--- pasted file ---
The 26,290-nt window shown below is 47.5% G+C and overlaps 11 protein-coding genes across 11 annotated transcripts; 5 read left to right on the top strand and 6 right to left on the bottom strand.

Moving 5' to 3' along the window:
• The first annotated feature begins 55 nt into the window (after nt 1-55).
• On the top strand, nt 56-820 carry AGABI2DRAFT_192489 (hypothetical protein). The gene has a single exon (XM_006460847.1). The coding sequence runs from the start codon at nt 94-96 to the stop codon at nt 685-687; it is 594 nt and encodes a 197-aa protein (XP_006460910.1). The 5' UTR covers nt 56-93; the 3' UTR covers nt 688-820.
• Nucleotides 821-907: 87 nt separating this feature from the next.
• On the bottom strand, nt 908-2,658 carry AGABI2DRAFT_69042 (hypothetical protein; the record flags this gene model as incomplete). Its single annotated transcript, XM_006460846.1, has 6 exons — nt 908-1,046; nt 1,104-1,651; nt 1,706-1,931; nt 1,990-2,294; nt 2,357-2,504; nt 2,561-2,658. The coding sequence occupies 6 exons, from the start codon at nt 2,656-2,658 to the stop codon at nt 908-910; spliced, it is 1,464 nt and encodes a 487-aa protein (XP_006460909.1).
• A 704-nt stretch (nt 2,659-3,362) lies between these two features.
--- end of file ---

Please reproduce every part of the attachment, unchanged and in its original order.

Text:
The 26,290-nt window shown below is 47.5% G+C and overlaps 11 protein-coding genes across 11 annotated transcripts; 5 read left to right on the top strand and 6 right to left on the bottom strand.

Moving 5' to 3' along the window:
• The first annotated feature begins 55 nt into the window (after nt 1-55).
• On the top strand, nt 56-820 carry AGABI2DRAFT_192489 (hypothetical protein). The gene has a single exon (XM_006460847.1). The coding sequence runs from the start codon at nt 94-96 to the stop codon at nt 685-687; it is 594 nt and encodes a 197-aa protein (XP_006460910.1). The 5' UTR covers nt 56-93; the 3' UTR covers nt 688-820.
• Nucleotides 821-907: 87 nt separating this feature from the next.
• On the bottom strand, nt 908-2,658 carry AGABI2DRAFT_69042 (hypothetical protein; the record flags this gene model as incomplete). Its single annotated transcript, XM_006460846.1, has 6 exons — nt 908-1,046; nt 1,104-1,651; nt 1,706-1,931; nt 1,990-2,294; nt 2,357-2,504; nt 2,561-2,658. The coding sequence occupies 6 exons, from the start codon at nt 2,656-2,658 to the stop codon at nt 908-910; spliced, it is 1,464 nt and encodes a 487-aa protein (XP_006460909.1).
• A 704-nt stretch (nt 2,659-3,362) lies between these two features.